I decided to tap out, since there was no need for me to claim the bragging for me of doing a 24 hour run. I came to test some theory and I got my results. I got my training time in. Beside, I was not really arrived ready to do all 24 laps. Having that done would be nice, but I was not going to kill myself over it. I also have a marathon the following week, so I need a quick recovery.
I mean I was prepared for the run but some last minute changes threw a wrench in my operation. I was working that Friday, when I should have taken the day off. I thought I could do both working and then leaving early for the race. I had things packed up and loaded up my car before the trip. However, I did not check the forecast the night before, and weather had turned colder than I was prepared for. I had long sleeves and pants but I did not bring a jacket. I did not realize it was that cold until I got to work (as I walked from the car to the building). The temperature was to drop to 45F (cold for me) that night and with the rain, it would be more than unpleasant without a thicker outer layer. I had to make a decision, to brave the cold for the night or to get the jacket, which would delay me from arriving at the race on time.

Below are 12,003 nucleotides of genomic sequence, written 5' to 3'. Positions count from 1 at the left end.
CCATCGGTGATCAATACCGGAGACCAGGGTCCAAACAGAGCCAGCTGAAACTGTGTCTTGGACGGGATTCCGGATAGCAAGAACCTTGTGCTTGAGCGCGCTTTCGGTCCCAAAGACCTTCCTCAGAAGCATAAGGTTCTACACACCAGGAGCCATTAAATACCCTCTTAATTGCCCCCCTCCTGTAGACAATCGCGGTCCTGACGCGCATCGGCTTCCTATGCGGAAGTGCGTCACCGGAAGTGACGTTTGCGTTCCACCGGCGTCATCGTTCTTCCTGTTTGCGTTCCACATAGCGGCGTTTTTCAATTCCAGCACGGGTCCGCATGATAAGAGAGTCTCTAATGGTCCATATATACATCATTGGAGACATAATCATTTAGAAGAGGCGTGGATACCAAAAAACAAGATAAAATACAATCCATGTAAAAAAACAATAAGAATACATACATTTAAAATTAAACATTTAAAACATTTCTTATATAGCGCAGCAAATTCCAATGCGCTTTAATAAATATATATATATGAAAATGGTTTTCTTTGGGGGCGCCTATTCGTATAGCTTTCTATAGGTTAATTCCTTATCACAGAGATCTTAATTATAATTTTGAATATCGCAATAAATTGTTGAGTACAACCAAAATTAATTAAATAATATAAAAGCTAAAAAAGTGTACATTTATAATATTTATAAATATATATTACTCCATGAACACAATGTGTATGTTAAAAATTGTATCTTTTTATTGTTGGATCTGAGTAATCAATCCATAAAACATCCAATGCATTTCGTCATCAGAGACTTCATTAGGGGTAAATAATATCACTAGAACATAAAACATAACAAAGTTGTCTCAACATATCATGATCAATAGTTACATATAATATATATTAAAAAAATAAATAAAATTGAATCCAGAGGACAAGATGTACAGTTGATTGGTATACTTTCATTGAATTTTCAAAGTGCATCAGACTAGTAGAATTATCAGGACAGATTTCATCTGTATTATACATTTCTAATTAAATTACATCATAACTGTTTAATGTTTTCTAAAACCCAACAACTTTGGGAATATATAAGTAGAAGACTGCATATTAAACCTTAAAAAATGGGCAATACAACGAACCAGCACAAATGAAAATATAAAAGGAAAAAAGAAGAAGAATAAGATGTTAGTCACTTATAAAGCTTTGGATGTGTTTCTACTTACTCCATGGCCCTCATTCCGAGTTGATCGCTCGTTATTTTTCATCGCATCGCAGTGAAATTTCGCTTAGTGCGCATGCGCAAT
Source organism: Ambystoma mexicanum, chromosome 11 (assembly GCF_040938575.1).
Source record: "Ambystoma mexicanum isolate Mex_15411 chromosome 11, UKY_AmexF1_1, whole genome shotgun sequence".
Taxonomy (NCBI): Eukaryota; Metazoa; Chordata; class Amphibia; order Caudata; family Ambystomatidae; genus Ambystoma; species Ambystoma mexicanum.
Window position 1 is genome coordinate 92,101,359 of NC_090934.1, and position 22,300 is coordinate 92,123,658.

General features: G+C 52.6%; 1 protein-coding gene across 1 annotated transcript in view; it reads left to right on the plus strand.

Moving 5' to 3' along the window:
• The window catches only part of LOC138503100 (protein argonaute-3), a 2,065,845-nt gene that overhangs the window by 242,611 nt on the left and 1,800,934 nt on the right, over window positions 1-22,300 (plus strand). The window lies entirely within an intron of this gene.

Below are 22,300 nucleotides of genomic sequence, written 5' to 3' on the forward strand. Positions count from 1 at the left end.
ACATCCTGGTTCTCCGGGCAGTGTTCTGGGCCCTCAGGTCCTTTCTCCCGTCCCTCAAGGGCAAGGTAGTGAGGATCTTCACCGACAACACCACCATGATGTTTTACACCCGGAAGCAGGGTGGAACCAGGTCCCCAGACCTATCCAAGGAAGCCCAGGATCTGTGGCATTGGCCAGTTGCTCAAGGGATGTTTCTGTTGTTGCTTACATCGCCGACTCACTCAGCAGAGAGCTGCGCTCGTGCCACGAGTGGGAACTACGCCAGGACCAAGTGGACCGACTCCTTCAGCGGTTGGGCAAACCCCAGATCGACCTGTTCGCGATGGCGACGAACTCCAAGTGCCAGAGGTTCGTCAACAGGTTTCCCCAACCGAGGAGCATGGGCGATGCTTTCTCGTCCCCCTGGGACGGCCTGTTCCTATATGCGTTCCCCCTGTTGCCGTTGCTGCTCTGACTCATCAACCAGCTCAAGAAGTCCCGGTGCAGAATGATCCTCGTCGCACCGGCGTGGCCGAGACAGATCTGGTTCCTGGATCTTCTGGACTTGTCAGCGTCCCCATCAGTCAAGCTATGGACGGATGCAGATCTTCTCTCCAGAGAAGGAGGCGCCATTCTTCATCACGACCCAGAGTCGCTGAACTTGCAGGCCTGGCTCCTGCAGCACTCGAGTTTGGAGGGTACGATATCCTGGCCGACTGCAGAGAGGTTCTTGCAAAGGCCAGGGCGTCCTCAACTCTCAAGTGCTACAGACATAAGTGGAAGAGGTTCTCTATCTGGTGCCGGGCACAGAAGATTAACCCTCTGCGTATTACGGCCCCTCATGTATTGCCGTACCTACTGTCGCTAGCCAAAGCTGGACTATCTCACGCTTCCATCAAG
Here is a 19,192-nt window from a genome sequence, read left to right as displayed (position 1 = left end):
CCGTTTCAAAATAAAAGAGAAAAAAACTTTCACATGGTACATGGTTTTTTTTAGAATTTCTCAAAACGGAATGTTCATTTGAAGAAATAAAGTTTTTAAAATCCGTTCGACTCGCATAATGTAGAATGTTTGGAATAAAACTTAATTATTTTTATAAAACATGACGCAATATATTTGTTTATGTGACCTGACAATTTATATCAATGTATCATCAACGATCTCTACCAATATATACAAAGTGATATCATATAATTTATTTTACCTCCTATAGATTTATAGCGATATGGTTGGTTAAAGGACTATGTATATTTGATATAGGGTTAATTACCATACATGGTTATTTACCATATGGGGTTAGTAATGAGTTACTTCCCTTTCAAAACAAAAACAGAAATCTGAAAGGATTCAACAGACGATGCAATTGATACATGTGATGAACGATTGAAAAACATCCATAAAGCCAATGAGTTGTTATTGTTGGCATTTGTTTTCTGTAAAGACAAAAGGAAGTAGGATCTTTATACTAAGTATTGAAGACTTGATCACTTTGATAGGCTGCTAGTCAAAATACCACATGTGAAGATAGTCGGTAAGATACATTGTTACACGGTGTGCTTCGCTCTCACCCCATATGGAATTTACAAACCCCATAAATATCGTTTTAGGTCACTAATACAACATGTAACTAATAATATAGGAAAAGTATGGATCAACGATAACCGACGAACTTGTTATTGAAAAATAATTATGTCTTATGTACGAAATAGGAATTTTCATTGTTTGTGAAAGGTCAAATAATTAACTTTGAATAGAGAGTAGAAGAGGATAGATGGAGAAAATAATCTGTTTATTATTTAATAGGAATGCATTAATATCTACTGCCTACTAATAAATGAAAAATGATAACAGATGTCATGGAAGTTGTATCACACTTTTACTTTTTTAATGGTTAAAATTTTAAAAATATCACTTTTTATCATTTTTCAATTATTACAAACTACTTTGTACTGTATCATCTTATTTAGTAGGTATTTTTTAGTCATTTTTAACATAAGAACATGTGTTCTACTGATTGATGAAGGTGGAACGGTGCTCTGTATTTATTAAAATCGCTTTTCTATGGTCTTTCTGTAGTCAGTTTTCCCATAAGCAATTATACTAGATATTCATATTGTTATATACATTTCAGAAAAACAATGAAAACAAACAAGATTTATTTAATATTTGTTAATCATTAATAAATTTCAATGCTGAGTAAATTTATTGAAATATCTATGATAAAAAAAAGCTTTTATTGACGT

I chose on getting the jacket. Then I just sat in the traffic for the next five hours watching the clock eating my time away. Google map always say only two and half or 3 hours to get there. It never predicts the traffic correctly for me. I made it to the event just barely. I got right in to the event without changing from my work clothes and ran 12 hours of 5k (12 laps). I just put on my bib and got into the starting coral just in time. Luckily, I had my running shoes on. They were not trail shoes, but they were sufficient.